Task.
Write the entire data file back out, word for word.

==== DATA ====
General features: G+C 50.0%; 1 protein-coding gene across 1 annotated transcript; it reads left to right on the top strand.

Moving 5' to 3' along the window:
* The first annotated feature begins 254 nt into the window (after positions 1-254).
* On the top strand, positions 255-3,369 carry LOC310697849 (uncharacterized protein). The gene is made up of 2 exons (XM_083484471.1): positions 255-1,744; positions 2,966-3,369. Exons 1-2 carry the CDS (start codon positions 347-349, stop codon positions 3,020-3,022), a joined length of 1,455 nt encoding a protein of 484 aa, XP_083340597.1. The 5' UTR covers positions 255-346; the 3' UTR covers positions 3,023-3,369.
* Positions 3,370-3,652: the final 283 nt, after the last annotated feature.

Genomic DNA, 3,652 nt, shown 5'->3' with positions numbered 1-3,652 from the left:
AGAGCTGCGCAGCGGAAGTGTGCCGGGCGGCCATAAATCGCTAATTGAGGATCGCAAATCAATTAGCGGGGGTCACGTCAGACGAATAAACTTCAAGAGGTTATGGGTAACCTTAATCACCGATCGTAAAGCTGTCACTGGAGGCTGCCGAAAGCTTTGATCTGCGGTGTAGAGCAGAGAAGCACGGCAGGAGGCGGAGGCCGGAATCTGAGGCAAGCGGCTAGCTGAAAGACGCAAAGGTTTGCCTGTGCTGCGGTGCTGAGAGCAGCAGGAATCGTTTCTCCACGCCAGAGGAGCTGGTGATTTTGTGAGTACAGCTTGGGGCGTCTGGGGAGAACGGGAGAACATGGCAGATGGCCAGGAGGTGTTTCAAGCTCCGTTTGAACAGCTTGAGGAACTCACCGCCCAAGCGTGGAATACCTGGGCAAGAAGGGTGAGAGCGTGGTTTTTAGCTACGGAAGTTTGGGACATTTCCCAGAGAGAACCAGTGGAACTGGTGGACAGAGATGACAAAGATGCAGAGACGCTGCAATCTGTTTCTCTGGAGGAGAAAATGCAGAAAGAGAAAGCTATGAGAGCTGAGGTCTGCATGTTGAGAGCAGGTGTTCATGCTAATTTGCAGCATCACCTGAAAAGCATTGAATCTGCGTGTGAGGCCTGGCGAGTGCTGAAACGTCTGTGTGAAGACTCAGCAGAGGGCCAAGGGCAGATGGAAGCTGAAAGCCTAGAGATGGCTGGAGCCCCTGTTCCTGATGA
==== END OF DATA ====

General features: G+C 50.0%; 1 protein-coding gene across 1 annotated transcript; it reads left to right on the top strand.

Moving 5' to 3' along the window:
* The first annotated feature begins 254 nt into the window (after positions 1-254).
* On the top strand, positions 255-3,369 carry LOC310697849 (uncharacterized protein). The gene is made up of 2 exons (XM_083484471.1): positions 255-1,744; positions 2,966-3,369. Exons 1-2 carry the CDS (start codon positions 347-349, stop codon positions 3,020-3,022), a joined length of 1,455 nt encoding a protein of 484 aa, XP_083340597.1. The 5' UTR covers positions 255-346; the 3' UTR covers positions 3,023-3,369.
* Positions 3,370-3,652: the final 283 nt, after the last annotated feature.

Genomic DNA, 3,652 nt, shown 5'->3' with positions numbered 1-3,652 from the left:
AGAGCTGCGCAGCGGAAGTGTGCCGGGCGGCCATAAATCGCTAATTGAGGATCGCAAATCAATTAGCGGGGGTCACGTCAGACGAATAAACTTCAAGAGGTTATGGGTAACCTTAATCACCGATCGTAAAGCTGTCACTGGAGGCTGCCGAAAGCTTTGATCTGCGGTGTAGAGCAGAGAAGCACGGCAGGAGGCGGAGGCCGGAATCTGAGGCAAGCGGCTAGCTGAAAGACGCAAAGGTTTGCCTGTGCTGCGGTGCTGAGAGCAGCAGGAATCGTTTCTCCACGCCAGAGGAGCTGGTGATTTTGTGAGTACAGCTTGGGGCGTCTGGGGAGAACGGGAGAACATGGCAGATGGCCAGGAGGTGTTTCAAGCTCCGTTTGAACAGCTTGAGGAACTCACCGCCCAAGCGTGGAATACCTGGGCAAGAAGGGTGAGAGCGTGGTTTTTAGCTACGGAAGTTTGGGACATTTCCCAGAGAGAACCAGTGGAACTGGTGGACAGAGATGACAAAGATGCAGAGACGCTGCAATCTGTTTCTCTGGAGGAGAAAATGCAGAAAGAGAAAGCTATGAGAGCTGAGGTCTGCATGTTGAGAGCAGGTGTTCATGCTAATTTGCAGCATCACCTGAAAAGCATTGAATCTGCGTGTGAGGCCTGGCGAGTGCTGAAACGTCTGTGTGAAGACTCAGCAGAGGGCCAAGGGCAGATGGAAGCTGAAAGCCTAGAGATGGCTGGAGCCCCTGTTCCTGATGA